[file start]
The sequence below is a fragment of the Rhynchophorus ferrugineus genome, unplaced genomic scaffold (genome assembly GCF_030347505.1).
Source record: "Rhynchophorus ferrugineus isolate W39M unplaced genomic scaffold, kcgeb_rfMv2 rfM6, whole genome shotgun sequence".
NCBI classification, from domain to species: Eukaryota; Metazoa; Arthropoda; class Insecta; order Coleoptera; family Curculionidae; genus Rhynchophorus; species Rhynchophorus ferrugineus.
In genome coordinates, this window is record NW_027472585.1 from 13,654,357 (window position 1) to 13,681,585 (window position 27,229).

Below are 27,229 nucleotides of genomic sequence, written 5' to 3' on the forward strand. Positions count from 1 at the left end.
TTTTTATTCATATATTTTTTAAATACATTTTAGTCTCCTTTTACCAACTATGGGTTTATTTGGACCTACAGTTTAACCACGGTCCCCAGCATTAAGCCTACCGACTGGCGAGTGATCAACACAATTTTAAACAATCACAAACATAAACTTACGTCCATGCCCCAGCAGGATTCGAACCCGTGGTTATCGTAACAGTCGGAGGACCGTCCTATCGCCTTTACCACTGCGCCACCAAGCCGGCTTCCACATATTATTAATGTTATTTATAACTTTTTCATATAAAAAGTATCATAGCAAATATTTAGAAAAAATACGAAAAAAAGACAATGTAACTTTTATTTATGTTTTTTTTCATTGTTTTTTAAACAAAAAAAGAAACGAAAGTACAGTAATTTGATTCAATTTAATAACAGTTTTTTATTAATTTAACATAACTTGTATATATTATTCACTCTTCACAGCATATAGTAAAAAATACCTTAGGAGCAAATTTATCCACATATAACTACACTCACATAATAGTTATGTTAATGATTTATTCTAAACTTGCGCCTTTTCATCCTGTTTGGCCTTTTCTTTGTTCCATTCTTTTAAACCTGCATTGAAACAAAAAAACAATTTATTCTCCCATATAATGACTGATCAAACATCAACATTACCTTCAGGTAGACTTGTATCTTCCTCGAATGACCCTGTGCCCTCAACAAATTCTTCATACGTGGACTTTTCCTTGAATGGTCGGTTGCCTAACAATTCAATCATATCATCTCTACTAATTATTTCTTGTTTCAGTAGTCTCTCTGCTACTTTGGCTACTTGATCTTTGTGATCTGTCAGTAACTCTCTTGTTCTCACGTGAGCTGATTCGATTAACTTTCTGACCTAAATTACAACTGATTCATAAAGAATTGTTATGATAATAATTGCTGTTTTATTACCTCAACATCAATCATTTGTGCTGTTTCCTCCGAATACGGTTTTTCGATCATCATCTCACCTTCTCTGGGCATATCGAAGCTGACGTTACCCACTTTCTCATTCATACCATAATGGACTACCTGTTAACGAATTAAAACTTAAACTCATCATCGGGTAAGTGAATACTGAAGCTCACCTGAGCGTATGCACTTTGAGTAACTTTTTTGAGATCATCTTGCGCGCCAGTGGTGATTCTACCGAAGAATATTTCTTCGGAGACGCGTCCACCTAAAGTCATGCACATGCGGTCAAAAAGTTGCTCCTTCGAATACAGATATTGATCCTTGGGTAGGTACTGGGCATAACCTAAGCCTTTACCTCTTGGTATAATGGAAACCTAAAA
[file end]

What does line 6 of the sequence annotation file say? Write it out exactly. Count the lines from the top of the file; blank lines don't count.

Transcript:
TTTTTATTCATATATTTTTTAAATACATTTTAGTCTCCTTTTACCAACTATGGGTTTATTTGGACCTACAGTTTAACCACGGTCCCCAGCATTAAGCCTACCGACTGGCGAGTGATCAACACAATTTTAAACAATCACAAACATAAACTTACGTCCATGCCCCAGCAGGATTCGAACCCGTGGTTATCGTAACAGTCGGAGGACCGTCCTATCGCCTTTACCACTGCGCCACCAAGCCGGCTTCCACATATTATTAATGTTATTTATAACTTTTTCATATAAAAAGTATCATAGCAAATATTTAGAAAAAATACGAAAAAAAGACAATGTAACTTTTATTTATGTTTTTTTTCATTGTTTTTTAAACAAAAAAAGAAACGAAAGTACAGTAATTTGATTCAATTTAATAACAGTTTTTTATTAATTTAACATAACTTGTATATATTATTCACTCTTCACAGCATATAGTAAAAAATACCTTAGGAGCAAATTTATCCACATATAACTACACTCACATAATAGTTATGTTAATGATTTATTCTAAACTTGCGCCTTTTCATCCTGTTTGGCCTTTTCTTTGTTCCATTCTTTTAAACCTGCATTGAAACAAAAAAACAATTTATTCTCCCATATAATGACTGATCAAACATCAACATTACCTTCAGGTAGACTTGTATCTTCCTCGAATGACCCTGTGCCCTCAACAAATTCTTCATACGTGGACTTTTCCTTGAATGGTCGGTTGCCTAACAATTCAATCATATCATCTCTACTAATTATTTCTTGTTTCAGTAGTCTCTCTGCTACTTTGGCTACTTGATCTTTGTGATCTGTCAGTAACTCTCTTGTTCTCACGTGAGCTGATTCGATTAACTTTCTGACCTAAATTACAACTGATTCATAAAGAATTGTTATGATAATAATTGCTGTTTTATTACCTCAACATCAATCATTTGTGCTGTTTCCTCCGAATACGGTTTTTCGATCATCATCTCACCTTCTCTGGGCATATCGAAGCTGACGTTACCCACTTTCTCATTCATACCATAATGGACTACCTGTTAACGAATTAAAACTTAAACTCATCATCGGGTAAGTGAATACTGAAGCTCACCTGAGCGTATGCACTTTGAGTAACTTTTTTGAGATCATCTTGCGCGCCAGTGGTGATTCTACCGAAGAATATTTCTTCGGAGACGCGTCCACCTAAAGTCATGCACATGCGGTCAAAAAGTTGCTCCTTCGAATACAGATATTGATCCTTGGGTAGGTACTGGGCATAACCTAAGCCTTTACCTCTTGGTATAATGGAAACCTAAAA